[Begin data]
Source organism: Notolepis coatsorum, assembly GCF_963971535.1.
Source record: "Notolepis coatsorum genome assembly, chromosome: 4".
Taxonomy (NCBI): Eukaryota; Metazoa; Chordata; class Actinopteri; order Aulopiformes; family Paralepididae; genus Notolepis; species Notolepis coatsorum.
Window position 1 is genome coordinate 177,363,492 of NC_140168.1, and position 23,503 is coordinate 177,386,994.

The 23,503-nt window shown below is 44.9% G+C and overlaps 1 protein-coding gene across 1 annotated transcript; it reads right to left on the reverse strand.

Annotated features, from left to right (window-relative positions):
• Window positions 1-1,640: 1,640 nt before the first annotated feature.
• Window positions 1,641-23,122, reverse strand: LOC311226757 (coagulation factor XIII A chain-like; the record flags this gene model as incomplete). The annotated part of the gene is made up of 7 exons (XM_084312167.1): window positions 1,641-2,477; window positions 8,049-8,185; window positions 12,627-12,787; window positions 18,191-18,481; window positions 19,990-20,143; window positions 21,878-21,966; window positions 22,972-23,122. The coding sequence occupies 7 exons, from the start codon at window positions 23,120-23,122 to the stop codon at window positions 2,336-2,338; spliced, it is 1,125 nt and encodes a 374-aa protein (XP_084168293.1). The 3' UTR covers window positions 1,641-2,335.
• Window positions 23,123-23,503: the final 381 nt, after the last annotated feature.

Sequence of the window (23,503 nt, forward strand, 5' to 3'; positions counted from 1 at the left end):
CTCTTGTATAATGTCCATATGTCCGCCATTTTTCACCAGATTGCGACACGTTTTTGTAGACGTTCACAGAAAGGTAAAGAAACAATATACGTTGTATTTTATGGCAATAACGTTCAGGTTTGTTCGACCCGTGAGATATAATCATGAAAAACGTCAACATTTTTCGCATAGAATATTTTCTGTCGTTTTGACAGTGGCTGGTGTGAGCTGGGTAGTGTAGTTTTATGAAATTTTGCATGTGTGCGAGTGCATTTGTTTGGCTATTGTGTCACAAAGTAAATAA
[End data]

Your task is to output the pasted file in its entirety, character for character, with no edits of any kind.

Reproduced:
Source organism: Notolepis coatsorum, assembly GCF_963971535.1.
Source record: "Notolepis coatsorum genome assembly, chromosome: 4".
Taxonomy (NCBI): Eukaryota; Metazoa; Chordata; class Actinopteri; order Aulopiformes; family Paralepididae; genus Notolepis; species Notolepis coatsorum.
Window position 1 is genome coordinate 177,363,492 of NC_140168.1, and position 23,503 is coordinate 177,386,994.

The 23,503-nt window shown below is 44.9% G+C and overlaps 1 protein-coding gene across 1 annotated transcript; it reads right to left on the reverse strand.

Annotated features, from left to right (window-relative positions):
• Window positions 1-1,640: 1,640 nt before the first annotated feature.
• Window positions 1,641-23,122, reverse strand: LOC311226757 (coagulation factor XIII A chain-like; the record flags this gene model as incomplete). The annotated part of the gene is made up of 7 exons (XM_084312167.1): window positions 1,641-2,477; window positions 8,049-8,185; window positions 12,627-12,787; window positions 18,191-18,481; window positions 19,990-20,143; window positions 21,878-21,966; window positions 22,972-23,122. The coding sequence occupies 7 exons, from the start codon at window positions 23,120-23,122 to the stop codon at window positions 2,336-2,338; spliced, it is 1,125 nt and encodes a 374-aa protein (XP_084168293.1). The 3' UTR covers window positions 1,641-2,335.
• Window positions 23,123-23,503: the final 381 nt, after the last annotated feature.

Sequence of the window (23,503 nt, forward strand, 5' to 3'; positions counted from 1 at the left end):
CTCTTGTATAATGTCCATATGTCCGCCATTTTTCACCAGATTGCGACACGTTTTTGTAGACGTTCACAGAAAGGTAAAGAAACAATATACGTTGTATTTTATGGCAATAACGTTCAGGTTTGTTCGACCCGTGAGATATAATCATGAAAAACGTCAACATTTTTCGCATAGAATATTTTCTGTCGTTTTGACAGTGGCTGGTGTGAGCTGGGTAGTGTAGTTTTATGAAATTTTGCATGTGTGCGAGTGCATTTGTTTGGCTATTGTGTCACAAAGTAAATAA